What are your thoughts on these new developments?  Do they help or hurt the viability and the implementation of the project?  Thanks for your time and have a good week!

Sources:

Rogowski, Mark, “With Engineers On Board, A Startup Is Driving The Hyperloop Idea Forward”, Forbes Online, 9/26/2013, http://goo.gl/uMjgGH

Jessica Leber, “What Will It Take to Actually Build the Hyperloop?”, Co.exist, 10/10/2013, http://goo.gl/j3ESai

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The Future of Timber Design: Mass Timber

Hello everyone! I hope your week is going well.  Nothing new is happening as far as work goes.  However, my blog has 25 followers which I’m happy about. If I was more dedicated to it I’m sure I would have more lol, but I appreciate the meager following I do have none the less.  Today I wanted talk about an increasing trend in timber design – the usage of mass timber.  I recently read an article talking about a firm and some of their designs they have applied it to in this article – http://goo.gl/kp74gr.

I won’t go into detail about the projects listed in the article itself because it isn’t so much about mass timber, but instead about the companies projects.  My goal today isn’t to do a description of the companies projects and applications but rather some of the benefits listed in the article.

Sustainability – Using timber, as most people know, has the benefit of being sustainable because it is created in nature.  This allows it to be the most energy efficient in regards to production and has the lowest pre-construction carbon emissions of all the materials .  Along with that, timber will continue to absorb some carbon from the atmosphere even when part of the structure.  One of the common concerns about the movement towards mass timber is the exhaustion of the timber resources.  However, the way mass timber is created combined with replanting operations for the trees that are chopped down can help with that issue.

Allows for Increased Building Height – Currently the IBC has building height limit of about 4 stories.  These improvements introduced by mass timber can allow for buildings to be built over this height which then means that a lot of buildings that required concrete or steel in their designs before could now be built with timber if applied correctly.  More time and research will be required to allow for change in the code, but the current research and applications seem promising in regards to that.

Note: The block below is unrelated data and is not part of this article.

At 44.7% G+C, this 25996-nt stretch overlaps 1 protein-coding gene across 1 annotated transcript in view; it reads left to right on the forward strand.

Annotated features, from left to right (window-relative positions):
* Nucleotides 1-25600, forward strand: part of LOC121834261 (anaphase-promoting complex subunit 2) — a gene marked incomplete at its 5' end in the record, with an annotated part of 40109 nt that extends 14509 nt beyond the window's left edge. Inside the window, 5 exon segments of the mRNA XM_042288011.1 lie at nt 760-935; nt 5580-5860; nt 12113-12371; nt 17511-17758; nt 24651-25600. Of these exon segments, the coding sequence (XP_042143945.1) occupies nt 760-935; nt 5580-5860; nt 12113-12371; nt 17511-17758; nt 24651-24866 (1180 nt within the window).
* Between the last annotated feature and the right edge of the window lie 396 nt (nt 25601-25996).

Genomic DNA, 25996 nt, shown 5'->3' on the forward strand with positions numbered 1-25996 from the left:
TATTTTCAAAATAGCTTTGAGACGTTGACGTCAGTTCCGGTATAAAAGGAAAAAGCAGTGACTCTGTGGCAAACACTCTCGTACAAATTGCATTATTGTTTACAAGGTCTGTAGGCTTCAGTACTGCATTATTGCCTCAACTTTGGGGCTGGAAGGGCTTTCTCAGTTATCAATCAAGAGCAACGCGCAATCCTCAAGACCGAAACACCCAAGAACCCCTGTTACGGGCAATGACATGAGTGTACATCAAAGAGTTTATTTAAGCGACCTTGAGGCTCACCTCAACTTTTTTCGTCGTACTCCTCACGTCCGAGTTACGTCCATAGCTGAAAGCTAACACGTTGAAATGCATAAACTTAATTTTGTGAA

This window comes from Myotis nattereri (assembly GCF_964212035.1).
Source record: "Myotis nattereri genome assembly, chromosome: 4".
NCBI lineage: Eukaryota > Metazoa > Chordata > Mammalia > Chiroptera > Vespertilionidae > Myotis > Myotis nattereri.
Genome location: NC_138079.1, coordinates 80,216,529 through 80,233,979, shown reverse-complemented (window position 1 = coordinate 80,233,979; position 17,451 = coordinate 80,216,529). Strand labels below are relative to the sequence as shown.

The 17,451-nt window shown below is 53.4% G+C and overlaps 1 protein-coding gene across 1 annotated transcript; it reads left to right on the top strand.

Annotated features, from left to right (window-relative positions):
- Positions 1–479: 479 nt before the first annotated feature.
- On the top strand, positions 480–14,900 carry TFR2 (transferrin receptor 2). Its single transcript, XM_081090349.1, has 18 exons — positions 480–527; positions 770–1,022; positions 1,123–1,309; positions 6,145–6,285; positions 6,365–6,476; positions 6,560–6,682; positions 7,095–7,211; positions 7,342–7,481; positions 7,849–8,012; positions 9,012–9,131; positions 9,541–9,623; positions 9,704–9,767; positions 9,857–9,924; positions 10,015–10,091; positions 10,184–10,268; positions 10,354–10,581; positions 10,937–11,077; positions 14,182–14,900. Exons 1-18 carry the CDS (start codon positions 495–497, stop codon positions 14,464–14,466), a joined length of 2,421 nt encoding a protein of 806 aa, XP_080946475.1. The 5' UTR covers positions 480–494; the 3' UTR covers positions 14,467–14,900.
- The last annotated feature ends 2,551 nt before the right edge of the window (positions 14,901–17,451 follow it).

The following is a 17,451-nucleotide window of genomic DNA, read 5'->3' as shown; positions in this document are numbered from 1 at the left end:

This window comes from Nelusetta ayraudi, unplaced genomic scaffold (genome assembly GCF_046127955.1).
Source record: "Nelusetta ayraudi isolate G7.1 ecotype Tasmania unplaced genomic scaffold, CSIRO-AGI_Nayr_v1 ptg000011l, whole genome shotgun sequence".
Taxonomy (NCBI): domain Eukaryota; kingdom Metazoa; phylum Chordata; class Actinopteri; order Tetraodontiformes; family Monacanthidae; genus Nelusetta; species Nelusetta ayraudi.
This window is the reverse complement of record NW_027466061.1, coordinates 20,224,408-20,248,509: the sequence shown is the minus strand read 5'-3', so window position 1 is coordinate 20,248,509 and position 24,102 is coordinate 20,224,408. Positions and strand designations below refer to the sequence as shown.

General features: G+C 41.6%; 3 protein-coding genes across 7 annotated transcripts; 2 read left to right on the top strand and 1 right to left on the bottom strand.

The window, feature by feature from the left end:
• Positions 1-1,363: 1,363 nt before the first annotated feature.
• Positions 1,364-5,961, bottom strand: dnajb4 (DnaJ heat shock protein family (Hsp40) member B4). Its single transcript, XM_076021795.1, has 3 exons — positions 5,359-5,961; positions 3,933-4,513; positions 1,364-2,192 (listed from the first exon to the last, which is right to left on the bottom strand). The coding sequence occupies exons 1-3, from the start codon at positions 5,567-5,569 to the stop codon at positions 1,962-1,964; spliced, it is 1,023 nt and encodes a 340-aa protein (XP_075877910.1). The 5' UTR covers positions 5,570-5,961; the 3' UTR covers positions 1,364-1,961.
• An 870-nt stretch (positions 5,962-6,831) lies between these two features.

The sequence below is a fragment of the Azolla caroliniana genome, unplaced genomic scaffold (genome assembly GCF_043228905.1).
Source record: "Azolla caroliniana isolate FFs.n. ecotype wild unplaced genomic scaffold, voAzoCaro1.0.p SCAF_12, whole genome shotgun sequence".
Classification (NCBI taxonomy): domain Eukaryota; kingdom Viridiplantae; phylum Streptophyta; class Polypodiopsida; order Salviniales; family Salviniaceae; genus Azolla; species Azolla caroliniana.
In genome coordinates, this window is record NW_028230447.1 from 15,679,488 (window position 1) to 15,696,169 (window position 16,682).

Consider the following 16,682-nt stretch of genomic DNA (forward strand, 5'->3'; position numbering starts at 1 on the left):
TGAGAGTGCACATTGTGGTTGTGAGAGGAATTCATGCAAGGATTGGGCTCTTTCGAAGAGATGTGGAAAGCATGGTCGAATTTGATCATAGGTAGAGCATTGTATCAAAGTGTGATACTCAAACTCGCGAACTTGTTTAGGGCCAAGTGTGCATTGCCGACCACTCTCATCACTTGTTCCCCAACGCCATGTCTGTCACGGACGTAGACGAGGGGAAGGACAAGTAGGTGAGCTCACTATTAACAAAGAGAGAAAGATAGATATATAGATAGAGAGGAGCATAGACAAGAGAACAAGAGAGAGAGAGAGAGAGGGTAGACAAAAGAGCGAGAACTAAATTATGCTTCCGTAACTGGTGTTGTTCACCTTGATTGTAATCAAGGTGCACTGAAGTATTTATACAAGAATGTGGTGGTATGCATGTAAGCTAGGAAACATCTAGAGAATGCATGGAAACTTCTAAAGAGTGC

Fire Protection – Mass Timber also has greatly improved fire protection which is a critical element in regards to the IBC as well the building height limit.  More specifically, the article notes that mass timber doesn’t burn as easily as regular timber – my guess would be due to the size and treatment in the creation process.  Also, larger members such as mass timber and regular large size timber beams form a charring around it which helps add greater fire protection.

Increased Directional Strength – Mass Timber that uses the glulam process can increase strength in one direction very efficiently which could help with the lateral loads for wind and earthquake.  These loads become increasingly critical as a building increase in height and this should help in dealing with the larger wind and earthquake loads on taller buildings.

What are your thoughts on the Mass Timber innovation?  Have any of you seen this used in design practice and, if so, what advantages/disadvantages have you seen?  Thanks for your time and have a good week!